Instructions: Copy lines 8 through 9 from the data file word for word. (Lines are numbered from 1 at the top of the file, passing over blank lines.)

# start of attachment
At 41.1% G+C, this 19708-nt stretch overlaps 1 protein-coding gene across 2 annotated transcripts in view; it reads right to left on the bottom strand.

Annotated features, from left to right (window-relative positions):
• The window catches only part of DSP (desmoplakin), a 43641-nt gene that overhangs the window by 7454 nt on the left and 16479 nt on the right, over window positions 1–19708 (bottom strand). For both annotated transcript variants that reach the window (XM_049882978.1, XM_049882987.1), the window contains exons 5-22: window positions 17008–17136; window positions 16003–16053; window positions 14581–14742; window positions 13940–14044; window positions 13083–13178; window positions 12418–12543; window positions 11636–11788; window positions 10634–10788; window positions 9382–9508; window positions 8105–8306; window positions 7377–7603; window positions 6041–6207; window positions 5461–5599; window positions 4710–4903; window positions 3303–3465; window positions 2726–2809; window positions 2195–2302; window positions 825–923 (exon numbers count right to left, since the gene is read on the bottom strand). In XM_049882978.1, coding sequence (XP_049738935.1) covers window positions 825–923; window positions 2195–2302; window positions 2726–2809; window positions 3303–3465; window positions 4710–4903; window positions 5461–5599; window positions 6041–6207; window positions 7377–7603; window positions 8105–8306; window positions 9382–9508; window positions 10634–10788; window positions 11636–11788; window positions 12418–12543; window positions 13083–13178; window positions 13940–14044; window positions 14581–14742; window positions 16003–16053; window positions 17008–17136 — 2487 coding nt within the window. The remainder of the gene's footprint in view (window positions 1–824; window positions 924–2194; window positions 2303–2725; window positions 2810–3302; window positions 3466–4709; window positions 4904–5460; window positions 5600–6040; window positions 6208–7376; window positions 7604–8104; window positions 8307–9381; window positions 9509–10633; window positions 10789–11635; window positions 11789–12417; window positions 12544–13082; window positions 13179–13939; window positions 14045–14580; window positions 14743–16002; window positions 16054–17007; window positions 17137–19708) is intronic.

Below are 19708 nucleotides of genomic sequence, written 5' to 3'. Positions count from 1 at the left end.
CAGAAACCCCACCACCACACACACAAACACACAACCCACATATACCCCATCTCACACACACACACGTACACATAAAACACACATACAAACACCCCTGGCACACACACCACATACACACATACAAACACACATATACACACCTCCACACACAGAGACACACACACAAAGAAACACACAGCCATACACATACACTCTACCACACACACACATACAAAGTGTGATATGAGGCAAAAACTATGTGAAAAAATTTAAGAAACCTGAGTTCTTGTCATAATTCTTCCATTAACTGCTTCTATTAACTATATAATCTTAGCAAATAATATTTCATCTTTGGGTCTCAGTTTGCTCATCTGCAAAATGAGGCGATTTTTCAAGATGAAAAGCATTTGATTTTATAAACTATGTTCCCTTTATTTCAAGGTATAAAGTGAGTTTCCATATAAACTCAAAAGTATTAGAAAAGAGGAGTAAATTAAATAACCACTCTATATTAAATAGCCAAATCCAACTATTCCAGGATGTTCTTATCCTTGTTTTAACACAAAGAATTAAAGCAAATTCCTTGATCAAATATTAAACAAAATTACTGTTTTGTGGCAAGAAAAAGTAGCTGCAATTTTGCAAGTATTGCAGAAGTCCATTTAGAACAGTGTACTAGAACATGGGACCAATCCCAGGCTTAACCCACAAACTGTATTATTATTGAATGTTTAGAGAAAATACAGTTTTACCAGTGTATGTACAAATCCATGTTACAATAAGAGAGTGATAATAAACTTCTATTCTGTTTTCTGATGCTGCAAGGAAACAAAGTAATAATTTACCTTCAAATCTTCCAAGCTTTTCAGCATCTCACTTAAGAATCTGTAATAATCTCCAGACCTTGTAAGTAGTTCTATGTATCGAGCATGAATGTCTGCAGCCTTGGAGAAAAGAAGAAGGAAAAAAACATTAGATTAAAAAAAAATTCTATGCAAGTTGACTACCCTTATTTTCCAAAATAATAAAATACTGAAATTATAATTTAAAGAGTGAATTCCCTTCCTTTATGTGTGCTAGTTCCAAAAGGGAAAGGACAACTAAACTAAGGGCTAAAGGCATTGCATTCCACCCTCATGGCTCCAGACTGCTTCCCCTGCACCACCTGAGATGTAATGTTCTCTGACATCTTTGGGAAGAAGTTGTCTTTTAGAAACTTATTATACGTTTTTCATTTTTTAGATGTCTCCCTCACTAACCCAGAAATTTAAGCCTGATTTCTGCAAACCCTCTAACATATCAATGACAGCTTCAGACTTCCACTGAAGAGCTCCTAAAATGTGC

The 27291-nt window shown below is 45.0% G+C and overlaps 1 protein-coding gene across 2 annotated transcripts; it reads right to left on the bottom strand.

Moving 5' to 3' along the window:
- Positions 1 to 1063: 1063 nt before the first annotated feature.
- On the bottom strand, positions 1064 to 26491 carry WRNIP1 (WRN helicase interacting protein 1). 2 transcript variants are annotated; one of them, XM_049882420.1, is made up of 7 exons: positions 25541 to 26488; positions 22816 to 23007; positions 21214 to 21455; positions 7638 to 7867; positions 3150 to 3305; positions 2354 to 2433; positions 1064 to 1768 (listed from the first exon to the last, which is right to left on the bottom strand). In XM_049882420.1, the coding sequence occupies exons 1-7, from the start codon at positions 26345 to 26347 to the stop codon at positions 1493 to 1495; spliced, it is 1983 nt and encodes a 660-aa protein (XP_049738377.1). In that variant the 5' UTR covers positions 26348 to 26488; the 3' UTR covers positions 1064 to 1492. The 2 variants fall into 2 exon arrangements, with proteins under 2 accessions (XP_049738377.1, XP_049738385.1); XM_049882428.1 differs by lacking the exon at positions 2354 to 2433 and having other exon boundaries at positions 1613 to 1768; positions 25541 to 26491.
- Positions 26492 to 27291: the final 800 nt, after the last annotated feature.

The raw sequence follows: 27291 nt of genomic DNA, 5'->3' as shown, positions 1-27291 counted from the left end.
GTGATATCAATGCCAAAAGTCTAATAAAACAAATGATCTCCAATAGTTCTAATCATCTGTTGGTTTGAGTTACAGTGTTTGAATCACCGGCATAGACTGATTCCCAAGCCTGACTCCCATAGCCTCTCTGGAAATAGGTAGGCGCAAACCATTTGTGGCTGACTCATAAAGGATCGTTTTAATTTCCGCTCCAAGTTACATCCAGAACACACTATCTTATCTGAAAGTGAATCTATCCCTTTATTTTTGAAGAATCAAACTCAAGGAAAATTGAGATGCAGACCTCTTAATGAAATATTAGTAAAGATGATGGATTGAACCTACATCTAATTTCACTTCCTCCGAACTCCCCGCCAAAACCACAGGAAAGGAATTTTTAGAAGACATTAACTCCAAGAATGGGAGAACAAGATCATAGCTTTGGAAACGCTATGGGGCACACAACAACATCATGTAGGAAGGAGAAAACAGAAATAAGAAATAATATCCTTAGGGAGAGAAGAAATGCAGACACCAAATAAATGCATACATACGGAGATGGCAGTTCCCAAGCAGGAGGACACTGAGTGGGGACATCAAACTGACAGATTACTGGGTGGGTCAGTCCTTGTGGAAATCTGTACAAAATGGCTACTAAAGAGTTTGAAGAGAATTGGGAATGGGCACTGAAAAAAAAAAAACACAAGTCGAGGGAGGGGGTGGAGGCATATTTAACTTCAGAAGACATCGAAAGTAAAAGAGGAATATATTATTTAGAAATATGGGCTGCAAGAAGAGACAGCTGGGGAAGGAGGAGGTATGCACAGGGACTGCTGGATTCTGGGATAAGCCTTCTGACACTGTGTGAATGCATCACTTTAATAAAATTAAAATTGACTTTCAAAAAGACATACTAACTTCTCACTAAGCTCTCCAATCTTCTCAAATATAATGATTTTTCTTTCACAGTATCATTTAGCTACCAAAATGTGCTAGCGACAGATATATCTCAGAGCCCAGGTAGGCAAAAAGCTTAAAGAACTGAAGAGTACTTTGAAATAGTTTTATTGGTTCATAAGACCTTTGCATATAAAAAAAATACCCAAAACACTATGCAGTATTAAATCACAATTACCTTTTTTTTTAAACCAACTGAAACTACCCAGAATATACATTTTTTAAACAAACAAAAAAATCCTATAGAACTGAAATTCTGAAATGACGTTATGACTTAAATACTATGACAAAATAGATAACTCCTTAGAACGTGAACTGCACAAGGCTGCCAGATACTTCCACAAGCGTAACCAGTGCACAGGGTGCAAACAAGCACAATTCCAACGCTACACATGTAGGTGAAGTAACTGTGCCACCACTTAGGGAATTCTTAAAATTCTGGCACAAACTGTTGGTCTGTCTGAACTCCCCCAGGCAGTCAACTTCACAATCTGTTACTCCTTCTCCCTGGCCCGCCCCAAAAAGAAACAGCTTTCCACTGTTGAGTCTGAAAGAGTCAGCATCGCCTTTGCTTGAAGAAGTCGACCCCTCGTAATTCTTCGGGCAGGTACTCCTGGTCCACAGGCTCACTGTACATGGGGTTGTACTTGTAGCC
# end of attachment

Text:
- Positions 1 to 1063: 1063 nt before the first annotated feature.
- On the bottom strand, positions 1064 to 26491 carry WRNIP1 (WRN helicase interacting protein 1). 2 transcript variants are annotated; one of them, XM_049882420.1, is made up of 7 exons: positions 25541 to 26488; positions 22816 to 23007; positions 21214 to 21455; positions 7638 to 7867; positions 3150 to 3305; positions 2354 to 2433; positions 1064 to 1768 (listed from the first exon to the last, which is right to left on the bottom strand). In XM_049882420.1, the coding sequence occupies exons 1-7, from the start codon at positions 26345 to 26347 to the stop codon at positions 1493 to 1495; spliced, it is 1983 nt and encodes a 660-aa protein (XP_049738377.1). In that variant the 5' UTR covers positions 26348 to 26488; the 3' UTR covers positions 1064 to 1492. The 2 variants fall into 2 exon arrangements, with proteins under 2 accessions (XP_049738377.1, XP_049738385.1); XM_049882428.1 differs by lacking the exon at positions 2354 to 2433 and having other exon boundaries at positions 1613 to 1768; positions 25541 to 26491.